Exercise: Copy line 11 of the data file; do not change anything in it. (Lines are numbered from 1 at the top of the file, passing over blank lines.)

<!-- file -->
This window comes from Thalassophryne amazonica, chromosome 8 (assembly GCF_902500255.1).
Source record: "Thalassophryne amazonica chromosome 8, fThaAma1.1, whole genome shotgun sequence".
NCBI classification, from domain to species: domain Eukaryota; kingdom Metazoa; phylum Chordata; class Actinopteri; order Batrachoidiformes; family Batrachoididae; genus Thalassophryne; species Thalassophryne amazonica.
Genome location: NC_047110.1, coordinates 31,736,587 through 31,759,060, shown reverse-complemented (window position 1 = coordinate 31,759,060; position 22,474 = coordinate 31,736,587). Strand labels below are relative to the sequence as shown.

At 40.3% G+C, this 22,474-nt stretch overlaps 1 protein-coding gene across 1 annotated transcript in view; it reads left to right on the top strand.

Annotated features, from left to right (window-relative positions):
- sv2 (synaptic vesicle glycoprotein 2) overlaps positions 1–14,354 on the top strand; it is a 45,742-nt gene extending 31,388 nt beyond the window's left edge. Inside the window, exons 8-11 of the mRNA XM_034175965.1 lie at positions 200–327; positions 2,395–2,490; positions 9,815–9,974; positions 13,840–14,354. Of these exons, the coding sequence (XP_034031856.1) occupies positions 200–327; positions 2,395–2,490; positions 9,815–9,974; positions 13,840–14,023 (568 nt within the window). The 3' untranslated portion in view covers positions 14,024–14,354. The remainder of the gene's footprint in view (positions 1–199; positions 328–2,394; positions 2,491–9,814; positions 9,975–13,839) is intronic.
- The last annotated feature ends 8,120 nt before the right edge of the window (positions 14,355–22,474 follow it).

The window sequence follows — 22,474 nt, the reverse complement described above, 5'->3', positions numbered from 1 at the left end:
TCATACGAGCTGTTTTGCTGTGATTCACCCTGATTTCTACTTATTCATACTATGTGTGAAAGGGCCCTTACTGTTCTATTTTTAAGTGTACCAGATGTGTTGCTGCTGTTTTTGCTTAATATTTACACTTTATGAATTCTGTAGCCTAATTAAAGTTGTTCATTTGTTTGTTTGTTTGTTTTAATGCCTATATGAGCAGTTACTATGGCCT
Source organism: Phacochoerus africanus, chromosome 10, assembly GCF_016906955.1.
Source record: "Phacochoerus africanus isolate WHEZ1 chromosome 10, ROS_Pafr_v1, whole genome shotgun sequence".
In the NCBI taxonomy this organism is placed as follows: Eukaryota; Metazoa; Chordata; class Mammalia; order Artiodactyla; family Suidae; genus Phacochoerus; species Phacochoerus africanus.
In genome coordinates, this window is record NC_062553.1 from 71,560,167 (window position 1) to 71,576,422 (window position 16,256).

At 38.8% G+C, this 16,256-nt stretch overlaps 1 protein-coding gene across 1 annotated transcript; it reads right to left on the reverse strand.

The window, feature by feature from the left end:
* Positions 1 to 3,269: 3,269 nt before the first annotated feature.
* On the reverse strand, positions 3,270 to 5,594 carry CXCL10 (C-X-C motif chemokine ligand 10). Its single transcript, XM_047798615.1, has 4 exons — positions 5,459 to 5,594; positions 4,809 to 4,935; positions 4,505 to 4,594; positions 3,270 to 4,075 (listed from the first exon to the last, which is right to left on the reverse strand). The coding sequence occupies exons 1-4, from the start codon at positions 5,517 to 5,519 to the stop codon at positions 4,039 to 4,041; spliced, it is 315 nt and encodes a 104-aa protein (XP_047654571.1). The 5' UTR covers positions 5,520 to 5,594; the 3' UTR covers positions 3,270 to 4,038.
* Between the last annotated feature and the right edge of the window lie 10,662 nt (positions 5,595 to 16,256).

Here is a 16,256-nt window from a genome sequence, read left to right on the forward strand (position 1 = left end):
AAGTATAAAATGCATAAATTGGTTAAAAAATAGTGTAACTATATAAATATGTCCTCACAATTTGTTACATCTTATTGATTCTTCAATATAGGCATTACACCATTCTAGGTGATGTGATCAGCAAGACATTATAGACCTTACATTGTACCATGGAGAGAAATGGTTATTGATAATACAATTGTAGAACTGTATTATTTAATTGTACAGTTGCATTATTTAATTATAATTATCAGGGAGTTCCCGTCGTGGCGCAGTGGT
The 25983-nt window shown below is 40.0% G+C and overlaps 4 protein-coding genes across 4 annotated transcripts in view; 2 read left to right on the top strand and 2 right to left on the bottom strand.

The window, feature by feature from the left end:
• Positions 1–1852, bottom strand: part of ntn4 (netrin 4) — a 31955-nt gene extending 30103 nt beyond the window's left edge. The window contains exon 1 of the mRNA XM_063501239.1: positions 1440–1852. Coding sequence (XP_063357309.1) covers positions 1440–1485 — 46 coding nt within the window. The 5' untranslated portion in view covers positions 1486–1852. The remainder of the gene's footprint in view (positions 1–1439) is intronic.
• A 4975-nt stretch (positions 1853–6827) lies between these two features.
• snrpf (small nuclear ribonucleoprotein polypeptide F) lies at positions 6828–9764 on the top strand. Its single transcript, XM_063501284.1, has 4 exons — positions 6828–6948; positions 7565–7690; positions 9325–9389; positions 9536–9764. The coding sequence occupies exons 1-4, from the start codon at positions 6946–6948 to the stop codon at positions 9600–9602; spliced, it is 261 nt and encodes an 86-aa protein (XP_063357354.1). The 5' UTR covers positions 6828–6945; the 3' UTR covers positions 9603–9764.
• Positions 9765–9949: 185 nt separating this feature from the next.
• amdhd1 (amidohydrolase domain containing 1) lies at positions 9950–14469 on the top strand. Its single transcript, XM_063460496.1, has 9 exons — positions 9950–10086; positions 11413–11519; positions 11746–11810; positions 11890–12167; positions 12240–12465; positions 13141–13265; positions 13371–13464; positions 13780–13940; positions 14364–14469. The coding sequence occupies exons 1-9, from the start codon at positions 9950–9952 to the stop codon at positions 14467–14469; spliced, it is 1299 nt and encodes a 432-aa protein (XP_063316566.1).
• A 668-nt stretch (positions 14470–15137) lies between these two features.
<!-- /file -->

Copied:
Source organism: Phacochoerus africanus, chromosome 10, assembly GCF_016906955.1.